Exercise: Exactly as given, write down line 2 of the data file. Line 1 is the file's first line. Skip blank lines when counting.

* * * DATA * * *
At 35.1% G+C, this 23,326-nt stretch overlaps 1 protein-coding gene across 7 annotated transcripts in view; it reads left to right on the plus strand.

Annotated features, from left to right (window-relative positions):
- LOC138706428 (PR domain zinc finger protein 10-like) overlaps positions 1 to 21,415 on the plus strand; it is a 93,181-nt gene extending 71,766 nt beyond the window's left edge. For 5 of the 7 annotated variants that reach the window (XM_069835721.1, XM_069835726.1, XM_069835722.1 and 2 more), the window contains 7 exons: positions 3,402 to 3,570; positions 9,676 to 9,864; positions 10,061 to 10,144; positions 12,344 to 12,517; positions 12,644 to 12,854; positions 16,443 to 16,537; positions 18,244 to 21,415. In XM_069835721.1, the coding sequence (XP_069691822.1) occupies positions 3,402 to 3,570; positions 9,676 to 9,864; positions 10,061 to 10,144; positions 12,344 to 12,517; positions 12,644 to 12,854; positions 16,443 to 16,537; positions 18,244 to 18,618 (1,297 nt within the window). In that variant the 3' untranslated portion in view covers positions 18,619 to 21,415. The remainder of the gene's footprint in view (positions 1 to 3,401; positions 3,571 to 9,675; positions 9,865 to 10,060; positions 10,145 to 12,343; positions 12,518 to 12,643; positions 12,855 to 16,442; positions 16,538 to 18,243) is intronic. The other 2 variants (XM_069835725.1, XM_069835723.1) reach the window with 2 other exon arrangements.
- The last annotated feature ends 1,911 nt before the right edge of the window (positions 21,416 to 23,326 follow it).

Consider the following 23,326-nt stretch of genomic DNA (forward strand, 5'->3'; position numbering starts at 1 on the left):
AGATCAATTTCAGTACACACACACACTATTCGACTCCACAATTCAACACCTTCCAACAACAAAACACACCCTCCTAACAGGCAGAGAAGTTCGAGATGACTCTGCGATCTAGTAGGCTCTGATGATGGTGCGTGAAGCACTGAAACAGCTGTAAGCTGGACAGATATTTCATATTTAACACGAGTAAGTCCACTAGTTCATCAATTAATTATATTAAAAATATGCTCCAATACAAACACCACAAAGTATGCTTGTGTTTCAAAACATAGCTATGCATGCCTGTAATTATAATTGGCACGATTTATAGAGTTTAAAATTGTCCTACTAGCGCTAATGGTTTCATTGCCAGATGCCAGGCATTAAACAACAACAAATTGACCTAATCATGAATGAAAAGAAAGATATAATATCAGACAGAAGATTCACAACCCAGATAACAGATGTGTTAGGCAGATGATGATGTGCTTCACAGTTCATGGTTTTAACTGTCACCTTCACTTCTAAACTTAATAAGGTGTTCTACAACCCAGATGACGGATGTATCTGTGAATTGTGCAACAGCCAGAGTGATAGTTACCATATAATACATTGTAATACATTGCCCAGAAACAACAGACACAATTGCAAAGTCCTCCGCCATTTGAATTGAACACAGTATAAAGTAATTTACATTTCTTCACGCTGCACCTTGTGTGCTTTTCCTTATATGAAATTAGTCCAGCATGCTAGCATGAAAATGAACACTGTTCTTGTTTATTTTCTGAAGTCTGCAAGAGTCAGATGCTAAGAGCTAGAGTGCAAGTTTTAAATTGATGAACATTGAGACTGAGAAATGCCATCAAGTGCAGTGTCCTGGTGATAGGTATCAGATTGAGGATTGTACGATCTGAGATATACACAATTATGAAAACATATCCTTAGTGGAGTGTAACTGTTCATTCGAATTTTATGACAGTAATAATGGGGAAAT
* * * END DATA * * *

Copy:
Annotated features, from left to right (window-relative positions):